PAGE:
Check : https://www.foodsystems4people.org/
Secretary-General António Guterres
UN Headquarters, S-3800
New York, NY 10017
Re: UN Food Systems Summit
We are writing with regard to this month’s UN Food Systems Summit. Through this letter, we
wish to convey our strongest concerns regarding the threat it poses to the role of science and
knowledge in food system decision-making.
It is our view that the foreseen outcomes of the Summit could critically undermine the ability
of existing UN bodies to guide food system reform. Further, these outcomes threaten the
ability of the UN system to maintain the trust and buy-in of many food system actors. These
developments are therefore of major concern to us in our respective roles.
We believe that science has an essential role to play in informing food system policies.
However, we have noted with concern the proposals for a new science-policy interface to be
established in the wake of the Food Systems Summit – either by extending the mandate of the
Summit’s Scientific Group, or by establishing a permanent new panel or coordinating
mechanism in its mould.
Concerns about these plans have been flagged by more than 270 independent scientists, the
UN Special Rapporteur on the Right to Food, the High Level Panel of Experts on Food Security
and Nutrition (HLPE) of the UN Committee on World Food Security (CFS), the International
Panel of Experts on Sustainable Food Systems (IPES-Food), leading global governance
experts, and a range of civil society groups.
The key concerns are the following:
First, tasking a new body with assessing food system science risks undermining the role and
remit of the HLPE. This body already provides scientific guidance to governments through the
CFS. As more than 270 scientists warned in an open letter to policymakers in July, the creation
of a new science panel would fragment the governance of food systems and critically
undermine the CFS. Yet, the CFS was reformed in 2009, following the food price crisis of
2007-2008, precisely in order to improve coherence across food-related policies, and to
establish an inclusive platform to ensure legitimacy across a broad range of constituencies.
Second, the approach to science taken by the Summit’s Scientific Group excludes the voices
of many food system actors. The Scientific Group is constituted almost entirely of natural
scientists and economists. The assessments it has conducted and commissioned have failed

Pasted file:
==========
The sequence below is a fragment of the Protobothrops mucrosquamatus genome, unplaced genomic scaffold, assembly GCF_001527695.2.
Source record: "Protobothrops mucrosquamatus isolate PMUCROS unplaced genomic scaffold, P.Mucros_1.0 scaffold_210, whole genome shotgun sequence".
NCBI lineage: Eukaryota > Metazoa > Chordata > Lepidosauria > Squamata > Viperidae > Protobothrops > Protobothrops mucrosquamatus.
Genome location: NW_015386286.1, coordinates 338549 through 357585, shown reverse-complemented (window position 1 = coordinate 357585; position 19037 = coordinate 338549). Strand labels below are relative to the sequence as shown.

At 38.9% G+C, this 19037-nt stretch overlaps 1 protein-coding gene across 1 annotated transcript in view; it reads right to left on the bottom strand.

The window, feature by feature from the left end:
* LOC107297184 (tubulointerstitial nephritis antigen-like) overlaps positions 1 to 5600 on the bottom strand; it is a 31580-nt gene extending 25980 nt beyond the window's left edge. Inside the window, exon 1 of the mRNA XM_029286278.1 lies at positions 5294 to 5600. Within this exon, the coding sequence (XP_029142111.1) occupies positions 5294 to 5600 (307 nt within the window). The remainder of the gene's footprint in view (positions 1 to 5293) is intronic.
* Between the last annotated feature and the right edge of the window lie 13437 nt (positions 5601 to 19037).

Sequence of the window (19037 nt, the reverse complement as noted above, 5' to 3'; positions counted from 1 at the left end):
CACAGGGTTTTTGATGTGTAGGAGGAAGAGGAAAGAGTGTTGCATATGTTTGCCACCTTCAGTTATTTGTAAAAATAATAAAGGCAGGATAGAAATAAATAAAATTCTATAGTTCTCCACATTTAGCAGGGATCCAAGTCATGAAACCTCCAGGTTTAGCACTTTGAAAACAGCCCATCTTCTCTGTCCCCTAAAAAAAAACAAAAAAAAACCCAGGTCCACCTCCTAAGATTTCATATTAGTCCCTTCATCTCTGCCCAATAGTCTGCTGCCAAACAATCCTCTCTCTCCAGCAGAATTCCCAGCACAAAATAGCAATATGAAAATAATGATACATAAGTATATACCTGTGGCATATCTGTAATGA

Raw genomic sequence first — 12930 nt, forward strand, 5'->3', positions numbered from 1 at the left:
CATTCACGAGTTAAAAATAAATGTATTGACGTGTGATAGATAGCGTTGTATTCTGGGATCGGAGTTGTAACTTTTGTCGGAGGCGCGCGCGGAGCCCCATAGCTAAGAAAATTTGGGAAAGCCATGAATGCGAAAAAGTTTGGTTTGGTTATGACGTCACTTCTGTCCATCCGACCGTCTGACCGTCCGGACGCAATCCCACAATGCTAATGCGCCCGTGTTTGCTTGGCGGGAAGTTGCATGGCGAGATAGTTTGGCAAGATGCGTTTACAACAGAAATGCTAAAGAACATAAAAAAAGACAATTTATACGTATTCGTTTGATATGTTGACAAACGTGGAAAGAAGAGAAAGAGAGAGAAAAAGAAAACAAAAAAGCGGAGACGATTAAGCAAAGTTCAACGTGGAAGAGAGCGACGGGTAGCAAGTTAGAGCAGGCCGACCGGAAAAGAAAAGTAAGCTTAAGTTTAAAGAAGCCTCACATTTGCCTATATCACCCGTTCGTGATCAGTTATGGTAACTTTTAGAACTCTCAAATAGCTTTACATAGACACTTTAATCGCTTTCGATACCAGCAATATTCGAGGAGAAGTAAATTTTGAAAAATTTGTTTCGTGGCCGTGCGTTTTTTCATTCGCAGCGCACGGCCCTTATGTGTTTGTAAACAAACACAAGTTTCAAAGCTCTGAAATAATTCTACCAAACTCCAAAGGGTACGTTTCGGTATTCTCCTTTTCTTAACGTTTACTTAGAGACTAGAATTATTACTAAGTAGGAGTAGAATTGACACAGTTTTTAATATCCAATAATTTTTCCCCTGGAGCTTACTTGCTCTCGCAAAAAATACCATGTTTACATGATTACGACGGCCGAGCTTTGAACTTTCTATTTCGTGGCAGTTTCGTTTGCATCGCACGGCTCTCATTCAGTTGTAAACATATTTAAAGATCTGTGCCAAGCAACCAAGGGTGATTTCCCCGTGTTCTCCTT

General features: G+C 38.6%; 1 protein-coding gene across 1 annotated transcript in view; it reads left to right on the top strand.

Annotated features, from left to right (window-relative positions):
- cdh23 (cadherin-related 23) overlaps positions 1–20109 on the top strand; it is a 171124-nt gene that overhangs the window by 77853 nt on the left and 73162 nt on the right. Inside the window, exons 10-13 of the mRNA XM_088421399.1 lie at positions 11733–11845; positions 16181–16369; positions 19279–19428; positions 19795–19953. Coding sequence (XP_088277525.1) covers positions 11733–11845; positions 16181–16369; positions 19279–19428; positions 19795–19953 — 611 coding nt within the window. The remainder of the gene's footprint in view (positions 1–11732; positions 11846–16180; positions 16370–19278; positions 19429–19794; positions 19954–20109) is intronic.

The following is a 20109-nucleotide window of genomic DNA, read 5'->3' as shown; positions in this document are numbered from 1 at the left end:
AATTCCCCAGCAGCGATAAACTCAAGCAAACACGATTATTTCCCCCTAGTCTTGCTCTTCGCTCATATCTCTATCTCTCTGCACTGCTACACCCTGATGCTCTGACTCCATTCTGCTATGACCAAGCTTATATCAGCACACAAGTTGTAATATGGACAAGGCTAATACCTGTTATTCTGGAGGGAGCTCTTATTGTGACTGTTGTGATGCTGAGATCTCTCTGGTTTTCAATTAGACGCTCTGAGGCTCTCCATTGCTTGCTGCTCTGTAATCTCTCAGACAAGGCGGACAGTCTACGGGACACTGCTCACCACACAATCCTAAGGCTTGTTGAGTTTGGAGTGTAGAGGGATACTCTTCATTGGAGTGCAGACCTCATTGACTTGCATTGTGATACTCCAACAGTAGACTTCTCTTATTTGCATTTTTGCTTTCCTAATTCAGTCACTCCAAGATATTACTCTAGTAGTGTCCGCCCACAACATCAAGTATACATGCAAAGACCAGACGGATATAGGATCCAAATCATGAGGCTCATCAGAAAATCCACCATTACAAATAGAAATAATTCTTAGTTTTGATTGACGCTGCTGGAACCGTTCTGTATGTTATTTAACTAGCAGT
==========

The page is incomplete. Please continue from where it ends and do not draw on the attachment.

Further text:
to sufficiently consider the consequences of innovations on marginalized and poor people;
have placed technological innovations above social innovations, despite the importance of
the latter, as recognized by SDG 12 (responsible consumption and production); and have not
been opened up to public review. Proposals for a permanent science panel in this mould
seem to rule out consultation with stakeholders on the grounds that it may distract from
‘scientific’ assessment. This reflects what is now a widely discredited view: that science is
objective and devoid of special interests.
By contrast, the HLPE, like the IPCC, conducts open consultations on its assessment of
existing research, co-identifies critical issues for the future of food systems with stakeholders,
and subjects its reports to extensive peer review. This ensures that its findings serve the needs
of its constituents, are policy relevant, and take into account a wide set of perspectives on key
Third, extending the Scientific Group’s remit beyond the Summit, or turning it into a
permanent body, would contradict commitments to use the Summit to support and
strengthen existing institutions rather than building new ones. As noted by the UN Special
Rapporteur on the Right to Food, “the UN Committee on World Food Security should be
where the Summit outcomes are ultimately discussed and assessed, using its inclusive
We therefore urge you to ensure that the outcomes of the UN Food Systems Summit do not go
down this dangerous path. In the wake of the Summit, it will be imperative to restore faith in
the UN system. The people on the frontlines of our food systems need reassurances that the
institutions in which they have invested time, energy and hope – the institutions where they
feel heard – still matter. Scientific advice for policymakers should not be fast-tracked if this
means excluding the diverse perspectives that make it relevant in the first place. A clear
commitment to support and strengthen the HLPE and the CFS would therefore be invaluable.
Notwithstanding the concerns above, there is much to be done to ensure that the HLPE of the
CFS is equipped to continue playing its crucial role at the interface of food system science and
policy. A number of suggestions in that regard have been made by the co-signatories of this
letter and many others, and we hope to engage in fruitful dialogue on this topic.
Olivier De Schutter, UN Special Rapporteur on Extreme Poverty and Human Rights, former UN
Special Rapporteur on the Right to Food (2008-2014), Co-chair of IPES-Food
Michael Fakhri, UN Special Rapporteur on the Right to Food
Thanawat Tiensin, Chair, Committee on World Food Security (CFS)
Martin Cole, Chair, High Level Panel of Experts on Food Security and Nutrition (HLPE)